Female workers at H&M supplier in India speak out after death of young Dalit


At least 25 women working for an Indian company that supplies children’s clothes for British retailer H&M have spoken out about widespread sexual violence they claim to have faced in the workplace, following the killing of a 21-year-old Dalit garment worker in Tamil Nadu.

The body of Jeyasre Kathiravel was found in a field close to her family home after she failed to return from her shift at the Natchi Apparels factory.

The women accused male supervisors and managers of Tamil Nadu Textile and Common Labour Union (TTCU) at Natchi Apparels, owned by one of India’s largest garment manufacturers, Eastman Exports, of sexual assault, harassment and verbal abuse.

Workers at Natchi Apparels making clothes for H&M and other brands, who spoke to the Guardian on condition of anonymity, claimed that female workers faced persistent sexual violence and verbal abuse in the workplace.

They described a working environment in which male supervisors wielded “total power” over the women beneath them. One said that “even married women are not safe. It is just that [abuse]and production targets. We are nothing more to the factory.”

Another said sexual violence had been going on for years. “It happens a lot on the night shift.”

The women said high production targets and a culture of verbal abuse as a means to make staff work faster had led to sexual harassment and assault becoming “normal”. The workers said they had to make about 1,000 items of clothing every day and that the pressure to meet targets was relentless.

“All the supervisors at the factory are men. Every day we are constantly verbally abused and they use sexual language and slurs against us,” said one. “This kind of behaviour is just part of the job. Everybody knows it. It is just part of factory life.”

Female workers also spoke of their fear of losing their jobs if they complained about conditions at the factory. Many of the women interviewed said they were the main breadwinners of the family, often supporting multiple children and relatives.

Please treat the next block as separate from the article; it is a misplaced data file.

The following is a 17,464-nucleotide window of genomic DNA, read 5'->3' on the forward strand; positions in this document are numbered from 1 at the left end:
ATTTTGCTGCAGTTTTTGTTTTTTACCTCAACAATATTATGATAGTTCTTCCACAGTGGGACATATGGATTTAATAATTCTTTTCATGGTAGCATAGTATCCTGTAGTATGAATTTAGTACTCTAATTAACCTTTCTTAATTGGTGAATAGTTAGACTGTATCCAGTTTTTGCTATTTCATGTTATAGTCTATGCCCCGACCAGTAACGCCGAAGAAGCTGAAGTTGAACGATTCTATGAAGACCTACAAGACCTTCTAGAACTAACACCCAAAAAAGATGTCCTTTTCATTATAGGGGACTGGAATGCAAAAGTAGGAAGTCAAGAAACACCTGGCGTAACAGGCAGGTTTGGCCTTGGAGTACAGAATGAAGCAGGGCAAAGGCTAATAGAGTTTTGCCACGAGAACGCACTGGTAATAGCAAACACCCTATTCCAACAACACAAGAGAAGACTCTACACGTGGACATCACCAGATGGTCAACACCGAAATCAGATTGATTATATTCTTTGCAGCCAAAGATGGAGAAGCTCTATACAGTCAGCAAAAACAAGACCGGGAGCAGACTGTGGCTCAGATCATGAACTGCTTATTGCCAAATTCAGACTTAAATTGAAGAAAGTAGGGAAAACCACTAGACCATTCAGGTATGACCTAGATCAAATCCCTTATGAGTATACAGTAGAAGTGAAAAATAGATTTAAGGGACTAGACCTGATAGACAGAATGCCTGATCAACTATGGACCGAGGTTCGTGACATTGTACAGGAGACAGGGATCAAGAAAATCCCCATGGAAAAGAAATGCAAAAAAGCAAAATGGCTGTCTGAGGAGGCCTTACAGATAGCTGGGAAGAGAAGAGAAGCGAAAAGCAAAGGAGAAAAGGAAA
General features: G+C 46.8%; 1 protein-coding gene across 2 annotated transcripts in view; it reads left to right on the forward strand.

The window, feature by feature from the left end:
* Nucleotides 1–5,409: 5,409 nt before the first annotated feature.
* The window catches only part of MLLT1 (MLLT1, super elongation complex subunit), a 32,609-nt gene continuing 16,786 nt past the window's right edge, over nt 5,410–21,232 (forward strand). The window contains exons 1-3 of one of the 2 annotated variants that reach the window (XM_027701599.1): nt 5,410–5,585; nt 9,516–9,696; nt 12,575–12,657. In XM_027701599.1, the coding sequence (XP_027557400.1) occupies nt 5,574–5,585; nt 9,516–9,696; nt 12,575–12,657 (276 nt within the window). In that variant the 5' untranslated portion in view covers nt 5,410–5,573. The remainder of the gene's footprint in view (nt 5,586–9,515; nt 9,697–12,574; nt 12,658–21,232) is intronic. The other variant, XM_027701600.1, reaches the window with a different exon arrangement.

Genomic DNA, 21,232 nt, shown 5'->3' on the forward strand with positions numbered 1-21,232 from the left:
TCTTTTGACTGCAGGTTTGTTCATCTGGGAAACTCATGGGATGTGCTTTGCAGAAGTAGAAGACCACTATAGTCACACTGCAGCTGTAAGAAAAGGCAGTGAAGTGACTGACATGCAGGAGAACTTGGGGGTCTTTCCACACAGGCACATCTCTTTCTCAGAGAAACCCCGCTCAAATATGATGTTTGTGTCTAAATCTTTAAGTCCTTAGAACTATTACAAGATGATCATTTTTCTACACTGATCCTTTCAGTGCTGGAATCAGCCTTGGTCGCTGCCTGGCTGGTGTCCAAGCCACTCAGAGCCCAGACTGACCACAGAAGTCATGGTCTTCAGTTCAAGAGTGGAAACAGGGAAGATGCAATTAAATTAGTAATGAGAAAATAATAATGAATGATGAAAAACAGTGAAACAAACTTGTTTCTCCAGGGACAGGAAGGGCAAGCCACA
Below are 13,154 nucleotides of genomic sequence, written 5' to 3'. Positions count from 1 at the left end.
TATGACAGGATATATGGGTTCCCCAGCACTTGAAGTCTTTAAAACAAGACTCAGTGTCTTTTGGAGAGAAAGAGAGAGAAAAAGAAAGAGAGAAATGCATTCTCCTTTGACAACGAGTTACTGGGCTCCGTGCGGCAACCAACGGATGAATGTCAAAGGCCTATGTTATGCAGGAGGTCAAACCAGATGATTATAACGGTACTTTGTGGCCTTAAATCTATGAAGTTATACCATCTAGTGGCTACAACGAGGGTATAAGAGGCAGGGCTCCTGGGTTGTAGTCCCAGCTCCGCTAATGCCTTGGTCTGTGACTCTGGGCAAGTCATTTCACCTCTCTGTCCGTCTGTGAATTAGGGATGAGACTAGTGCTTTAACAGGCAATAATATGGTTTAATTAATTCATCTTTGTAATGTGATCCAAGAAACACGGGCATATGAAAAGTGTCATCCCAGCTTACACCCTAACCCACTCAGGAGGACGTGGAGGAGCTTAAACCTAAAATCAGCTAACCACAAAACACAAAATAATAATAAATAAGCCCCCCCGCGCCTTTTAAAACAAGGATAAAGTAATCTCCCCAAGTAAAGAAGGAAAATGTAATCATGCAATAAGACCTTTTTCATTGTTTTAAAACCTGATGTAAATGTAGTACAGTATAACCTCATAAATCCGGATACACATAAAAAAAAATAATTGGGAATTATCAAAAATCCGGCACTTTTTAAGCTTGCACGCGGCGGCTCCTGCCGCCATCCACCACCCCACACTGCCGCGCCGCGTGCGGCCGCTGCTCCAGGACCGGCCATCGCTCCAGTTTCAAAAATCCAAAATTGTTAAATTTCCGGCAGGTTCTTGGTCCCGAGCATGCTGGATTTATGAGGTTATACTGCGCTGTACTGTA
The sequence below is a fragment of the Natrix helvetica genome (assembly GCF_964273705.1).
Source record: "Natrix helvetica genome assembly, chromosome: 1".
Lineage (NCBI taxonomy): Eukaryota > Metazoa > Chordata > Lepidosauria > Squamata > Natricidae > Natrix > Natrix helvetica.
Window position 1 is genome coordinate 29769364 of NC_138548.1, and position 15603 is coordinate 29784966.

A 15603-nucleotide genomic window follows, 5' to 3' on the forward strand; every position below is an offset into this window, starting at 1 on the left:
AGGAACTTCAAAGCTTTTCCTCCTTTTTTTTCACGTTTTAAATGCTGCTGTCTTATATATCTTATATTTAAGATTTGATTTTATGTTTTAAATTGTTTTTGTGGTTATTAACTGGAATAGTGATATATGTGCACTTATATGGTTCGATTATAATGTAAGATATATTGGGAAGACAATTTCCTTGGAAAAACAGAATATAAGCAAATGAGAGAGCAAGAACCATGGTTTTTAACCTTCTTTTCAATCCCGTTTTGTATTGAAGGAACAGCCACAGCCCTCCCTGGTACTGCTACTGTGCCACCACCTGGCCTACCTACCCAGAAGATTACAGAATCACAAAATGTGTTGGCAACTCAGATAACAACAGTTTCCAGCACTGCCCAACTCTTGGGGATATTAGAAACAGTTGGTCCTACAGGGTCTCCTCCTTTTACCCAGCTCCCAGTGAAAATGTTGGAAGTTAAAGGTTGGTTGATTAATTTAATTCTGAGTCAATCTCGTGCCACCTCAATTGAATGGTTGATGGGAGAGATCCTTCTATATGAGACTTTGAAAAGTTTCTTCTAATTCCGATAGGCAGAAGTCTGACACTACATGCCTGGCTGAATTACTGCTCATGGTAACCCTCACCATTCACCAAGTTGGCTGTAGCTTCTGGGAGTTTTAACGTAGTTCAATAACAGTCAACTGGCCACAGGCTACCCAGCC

“If your supervisor says you must do something, you have to do it. But what can we do? There is no other work but the factory,” said one.

She claimed workers were either unaware or too scared to use the factory’s grievance reporting mechanisms.

Eastman Exports, which owns Natchi Apparels, has denied all allegations and said that the factory had robust mechanisms for the reporting of any grievances or harassment. As required by Indian law, it has an internal complaints commission in place at the factory to deal with claims of sexual harassment, as well as a grievance redressal committee and a workforce representatives committee.

It said it had received no complaints of sexual harassment linked to the Jeyasre Kathiravel case.

“We have zero tolerance for any negative employment practice. Both our factory management and supervisors extend fair treatment to all our workers at all levels,” said the company in a statement.

“We have got several grievance redressal mechanisms well functioning in our factory, through which grievances received if any are properly addressed and resolved. Workers’ redressal forums are very active and take up every single case. Counselling is also carried out by relevant professionals to our employees.”

Testimonies and audio recorded by unions describe similar allegations of sexual and verbal abuse, and a culture of fear that prevented women from officially reporting incidents.

Eastman Exports has denied that Kathiravel’s death is linked to the factory and pointed to police reports and an investigation by local NGO Save, which claim she was in a “love” relationship with the man charged with her murder.

After the murder, H&M said it had immediately launched an independent investigation into conditions and claims of sexual assault at Natchi Apparels. It said the investigation is working closely with members of the TTCU to ensure that the factory is a safe workplace for women.

H&M said that it remains a buyer at Eastman Exports while the investigation continues at the union’s requestIt said the inquiry would examine any link between Jeyasre Kathiravel’s murder and alleged sexual violence at the factory.

“We fully support this investigation and any future relationship between H&M Group and this supplier will entirely depend on the results, and the factory management team taking necessary actions and guaranteeing a fully transparent line of communication going forward,” it said.

“All forms of abuse or harassment are against everything that H&M Group stands for.” (Source: The Guardian)